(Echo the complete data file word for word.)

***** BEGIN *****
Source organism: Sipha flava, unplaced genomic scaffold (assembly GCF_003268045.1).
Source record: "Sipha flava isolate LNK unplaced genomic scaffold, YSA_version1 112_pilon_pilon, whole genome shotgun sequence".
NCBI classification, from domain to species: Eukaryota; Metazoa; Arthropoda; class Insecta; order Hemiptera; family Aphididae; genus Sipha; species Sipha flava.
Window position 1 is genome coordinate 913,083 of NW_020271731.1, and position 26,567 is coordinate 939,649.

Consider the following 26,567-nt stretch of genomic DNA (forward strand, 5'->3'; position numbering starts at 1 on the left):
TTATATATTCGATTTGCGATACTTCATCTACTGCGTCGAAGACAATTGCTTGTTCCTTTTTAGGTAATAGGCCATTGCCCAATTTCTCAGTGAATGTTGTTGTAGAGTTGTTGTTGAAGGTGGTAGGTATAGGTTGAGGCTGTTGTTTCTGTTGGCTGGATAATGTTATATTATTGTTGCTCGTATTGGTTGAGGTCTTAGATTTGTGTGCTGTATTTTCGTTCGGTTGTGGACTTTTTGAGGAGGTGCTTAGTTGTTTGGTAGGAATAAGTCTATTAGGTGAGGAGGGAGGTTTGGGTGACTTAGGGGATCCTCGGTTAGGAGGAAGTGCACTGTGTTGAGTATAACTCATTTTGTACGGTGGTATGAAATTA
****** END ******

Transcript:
Source organism: Sipha flava, unplaced genomic scaffold (assembly GCF_003268045.1).
Source record: "Sipha flava isolate LNK unplaced genomic scaffold, YSA_version1 112_pilon_pilon, whole genome shotgun sequence".
NCBI classification, from domain to species: Eukaryota; Metazoa; Arthropoda; class Insecta; order Hemiptera; family Aphididae; genus Sipha; species Sipha flava.
Window position 1 is genome coordinate 913,083 of NW_020271731.1, and position 26,567 is coordinate 939,649.

Consider the following 26,567-nt stretch of genomic DNA (forward strand, 5'->3'; position numbering starts at 1 on the left):
TTATATATTCGATTTGCGATACTTCATCTACTGCGTCGAAGACAATTGCTTGTTCCTTTTTAGGTAATAGGCCATTGCCCAATTTCTCAGTGAATGTTGTTGTAGAGTTGTTGTTGAAGGTGGTAGGTATAGGTTGAGGCTGTTGTTTCTGTTGGCTGGATAATGTTATATTATTGTTGCTCGTATTGGTTGAGGTCTTAGATTTGTGTGCTGTATTTTCGTTCGGTTGTGGACTTTTTGAGGAGGTGCTTAGTTGTTTGGTAGGAATAAGTCTATTAGGTGAGGAGGGAGGTTTGGGTGACTTAGGGGATCCTCGGTTAGGAGGAAGTGCACTGTGTTGAGTATAACTCATTTTGTACGGTGGTATGAAATTA